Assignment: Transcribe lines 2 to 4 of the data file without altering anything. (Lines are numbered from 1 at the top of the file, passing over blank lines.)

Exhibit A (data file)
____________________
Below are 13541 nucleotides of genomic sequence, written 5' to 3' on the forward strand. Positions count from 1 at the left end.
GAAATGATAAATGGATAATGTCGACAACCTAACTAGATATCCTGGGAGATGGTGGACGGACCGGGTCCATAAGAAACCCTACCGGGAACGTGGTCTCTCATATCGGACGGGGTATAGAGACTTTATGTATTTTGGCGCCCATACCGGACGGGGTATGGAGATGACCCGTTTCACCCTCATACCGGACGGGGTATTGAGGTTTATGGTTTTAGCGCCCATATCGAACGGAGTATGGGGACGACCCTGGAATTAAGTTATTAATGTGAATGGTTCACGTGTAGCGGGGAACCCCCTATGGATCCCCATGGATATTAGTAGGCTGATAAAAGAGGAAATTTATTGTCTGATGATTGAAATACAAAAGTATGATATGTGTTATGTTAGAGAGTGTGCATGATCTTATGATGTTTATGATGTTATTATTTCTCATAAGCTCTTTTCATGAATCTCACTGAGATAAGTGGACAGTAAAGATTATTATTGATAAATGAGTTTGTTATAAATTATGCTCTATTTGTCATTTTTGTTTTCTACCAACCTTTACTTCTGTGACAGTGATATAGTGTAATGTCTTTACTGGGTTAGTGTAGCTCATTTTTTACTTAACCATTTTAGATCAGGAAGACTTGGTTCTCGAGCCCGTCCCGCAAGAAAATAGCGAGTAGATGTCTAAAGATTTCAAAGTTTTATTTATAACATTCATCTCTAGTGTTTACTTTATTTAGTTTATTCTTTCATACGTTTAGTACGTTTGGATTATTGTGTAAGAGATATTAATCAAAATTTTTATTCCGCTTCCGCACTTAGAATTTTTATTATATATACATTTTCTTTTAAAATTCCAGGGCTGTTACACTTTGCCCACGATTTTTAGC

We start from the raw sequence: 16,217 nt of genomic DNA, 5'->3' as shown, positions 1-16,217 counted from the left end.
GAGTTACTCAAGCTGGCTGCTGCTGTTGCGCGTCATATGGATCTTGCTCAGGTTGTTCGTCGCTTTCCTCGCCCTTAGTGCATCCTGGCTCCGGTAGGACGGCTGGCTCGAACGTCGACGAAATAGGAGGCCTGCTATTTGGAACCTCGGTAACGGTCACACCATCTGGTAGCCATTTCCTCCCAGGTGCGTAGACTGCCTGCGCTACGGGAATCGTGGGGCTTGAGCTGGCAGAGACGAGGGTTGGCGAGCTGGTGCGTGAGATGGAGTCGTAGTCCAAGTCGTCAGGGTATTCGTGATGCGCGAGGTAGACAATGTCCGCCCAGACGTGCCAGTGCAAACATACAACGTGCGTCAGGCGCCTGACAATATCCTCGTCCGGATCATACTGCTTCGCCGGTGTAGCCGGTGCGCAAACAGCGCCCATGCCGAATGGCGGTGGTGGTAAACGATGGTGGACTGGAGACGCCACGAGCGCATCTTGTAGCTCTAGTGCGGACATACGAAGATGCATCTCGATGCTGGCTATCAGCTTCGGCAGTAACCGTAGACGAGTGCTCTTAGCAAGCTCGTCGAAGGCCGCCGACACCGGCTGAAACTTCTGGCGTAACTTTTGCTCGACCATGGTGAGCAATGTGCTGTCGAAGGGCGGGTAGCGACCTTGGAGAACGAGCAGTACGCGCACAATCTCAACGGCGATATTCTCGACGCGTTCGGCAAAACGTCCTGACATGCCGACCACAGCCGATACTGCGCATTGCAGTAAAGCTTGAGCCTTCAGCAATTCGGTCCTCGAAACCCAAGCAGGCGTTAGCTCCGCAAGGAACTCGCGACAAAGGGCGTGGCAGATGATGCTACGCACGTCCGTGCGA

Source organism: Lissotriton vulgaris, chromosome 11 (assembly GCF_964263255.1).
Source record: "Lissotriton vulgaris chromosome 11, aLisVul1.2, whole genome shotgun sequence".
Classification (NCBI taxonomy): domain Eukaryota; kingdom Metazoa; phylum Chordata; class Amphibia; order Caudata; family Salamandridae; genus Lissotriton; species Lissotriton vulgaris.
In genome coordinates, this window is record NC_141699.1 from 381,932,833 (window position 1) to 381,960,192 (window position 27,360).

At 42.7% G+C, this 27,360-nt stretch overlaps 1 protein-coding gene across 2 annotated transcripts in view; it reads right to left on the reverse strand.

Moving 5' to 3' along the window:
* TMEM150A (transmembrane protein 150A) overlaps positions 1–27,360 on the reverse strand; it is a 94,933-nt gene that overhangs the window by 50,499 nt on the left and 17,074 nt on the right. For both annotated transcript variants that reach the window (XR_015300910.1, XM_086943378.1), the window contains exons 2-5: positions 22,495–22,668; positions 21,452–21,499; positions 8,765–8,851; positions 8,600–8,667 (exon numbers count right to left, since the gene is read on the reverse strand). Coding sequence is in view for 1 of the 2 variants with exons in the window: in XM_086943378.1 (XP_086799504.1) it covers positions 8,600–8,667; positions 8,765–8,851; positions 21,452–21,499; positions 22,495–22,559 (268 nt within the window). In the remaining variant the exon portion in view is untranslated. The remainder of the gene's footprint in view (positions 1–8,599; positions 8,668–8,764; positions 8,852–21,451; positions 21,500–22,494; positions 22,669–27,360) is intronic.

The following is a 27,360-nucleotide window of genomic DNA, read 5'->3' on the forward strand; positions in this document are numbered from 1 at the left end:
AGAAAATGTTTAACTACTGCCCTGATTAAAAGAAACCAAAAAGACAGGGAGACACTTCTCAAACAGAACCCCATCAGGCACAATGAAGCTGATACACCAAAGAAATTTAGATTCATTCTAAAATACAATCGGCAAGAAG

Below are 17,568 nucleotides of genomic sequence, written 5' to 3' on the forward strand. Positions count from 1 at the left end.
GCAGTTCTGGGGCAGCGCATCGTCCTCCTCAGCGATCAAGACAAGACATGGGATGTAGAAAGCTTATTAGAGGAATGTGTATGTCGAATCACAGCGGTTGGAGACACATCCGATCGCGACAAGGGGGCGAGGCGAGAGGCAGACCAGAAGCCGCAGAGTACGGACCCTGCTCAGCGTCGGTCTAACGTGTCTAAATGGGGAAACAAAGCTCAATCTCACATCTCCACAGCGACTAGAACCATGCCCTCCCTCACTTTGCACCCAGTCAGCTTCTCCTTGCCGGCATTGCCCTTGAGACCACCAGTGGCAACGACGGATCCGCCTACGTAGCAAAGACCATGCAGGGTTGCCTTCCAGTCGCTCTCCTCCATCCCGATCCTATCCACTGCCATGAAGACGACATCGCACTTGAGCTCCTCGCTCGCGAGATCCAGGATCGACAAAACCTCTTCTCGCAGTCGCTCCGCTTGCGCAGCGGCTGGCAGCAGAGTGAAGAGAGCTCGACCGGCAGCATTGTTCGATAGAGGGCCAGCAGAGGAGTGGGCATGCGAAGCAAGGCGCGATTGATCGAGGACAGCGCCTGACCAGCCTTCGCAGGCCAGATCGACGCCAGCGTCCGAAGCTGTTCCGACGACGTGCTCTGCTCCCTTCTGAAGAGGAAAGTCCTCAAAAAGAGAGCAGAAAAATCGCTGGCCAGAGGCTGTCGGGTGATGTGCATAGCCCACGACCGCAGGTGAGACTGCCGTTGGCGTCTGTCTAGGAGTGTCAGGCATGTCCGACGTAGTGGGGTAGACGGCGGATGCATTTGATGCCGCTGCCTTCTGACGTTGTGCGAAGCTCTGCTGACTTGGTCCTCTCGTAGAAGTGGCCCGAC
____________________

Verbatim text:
GAAATGATAAATGGATAATGTCGACAACCTAACTAGATATCCTGGGAGATGGTGGACGGACCGGGTCCATAAGAAACCCTACCGGGAACGTGGTCTCTCATATCGGACGGGGTATAGAGACTTTATGTATTTTGGCGCCCATACCGGACGGGGTATGGAGATGACCCGTTTCACCCTCATACCGGACGGGGTATTGAGGTTTATGGTTTTAGCGCCCATATCGAACGGAGTATGGGGACGACCCTGGAATTAAGTTATTAATGTGAATGGTTCACGTGTAGCGGGGAACCCCCTATGGATCCCCATGGATATTAGTAGGCTGATAAAAGAGGAAATTTATTGTCTGATGATTGAAATACAAAAGTATGATATGTGTTATGTTAGAGAGTGTGCATGATCTTATGATGTTTATGATGTTATTATTTCTCATAAGCTCTTTTCATGAATCTCACTGAGATAAGTGGACAGTAAAGATTATTATTGATAAATGAGTTTGTTATAAATTATGCTCTATTTGTCATTTTTGTTTTCTACCAACCTTTACTTCTGTGACAGTGATATAGTGTAATGTCTTTACTGGGTTAGTGTAGCTCATTTTTTACTTAACCATTTTAGATCAGGAAGACTTGGTTCTCGAGCCCGTCCCGCAAGAAAATAGCGAGTAGATGTCTAAAGATTTCAAAGTTTTATTTATAACATTCATCTCTAGTGTTTACTTTATTTAGTTTATTCTTTCATACGTTTAGTACGTTTGGATTATTGTGTAAGAGATATTAATCAAAATTTTTATTCCGCTTCCGCACTTAGAATTTTTATTATATATACATTTTCTTTTAAAATTCCAGGGCTGTTACACTTTGCCCACGATTTTTAGC

We start from the raw sequence: 16,217 nt of genomic DNA, 5'->3' as shown, positions 1-16,217 counted from the left end.
GAGTTACTCAAGCTGGCTGCTGCTGTTGCGCGTCATATGGATCTTGCTCAGGTTGTTCGTCGCTTTCCTCGCCCTTAGTGCATCCTGGCTCCGGTAGGACGGCTGGCTCGAACGTCGACGAAATAGGAGGCCTGCTATTTGGAACCTCGGTAACGGTCACACCATCTGGTAGCCATTTCCTCCCAGGTGCGTAGACTGCCTGCGCTACGGGAATCGTGGGGCTTGAGCTGGCAGAGACGAGGGTTGGCGAGCTGGTGCGTGAGATGGAGTCGTAGTCCAAGTCGTCAGGGTATTCGTGATGCGCGAGGTAGACAATGTCCGCCCAGACGTGCCAGTGCAAACATACAACGTGCGTCAGGCGCCTGACAATATCCTCGTCCGGATCATACTGCTTCGCCGGTGTAGCCGGTGCGCAAACAGCGCCCATGCCGAATGGCGGTGGTGGTAAACGATGGTGGACTGGAGACGCCACGAGCGCATCTTGTAGCTCTAGTGCGGACATACGAAGATGCATCTCGATGCTGGCTATCAGCTTCGGCAGTAACCGTAGACGAGTGCTCTTAGCAAGCTCGTCGAAGGCCGCCGACACCGGCTGAAACTTCTGGCGTAACTTTTGCTCGACCATGGTGAGCAATGTGCTGTCGAAGGGCGGGTAGCGACCTTGGAGAACGAGCAGTACGCGCACAATCTCAACGGCGATATTCTCGACGCGTTCGGCAAAACGTCCTGACATGCCGACCACAGCCGATACTGCGCATTGCAGTAAAGCTTGAGCCTTCAGCAATTCGGTCCTCGAAACCCAAGCAGGCGTTAGCTCCGCAAGGAACTCGCGACAAAGGGCGTGGCAGATGATGCTACGCACGTCCGTGCGA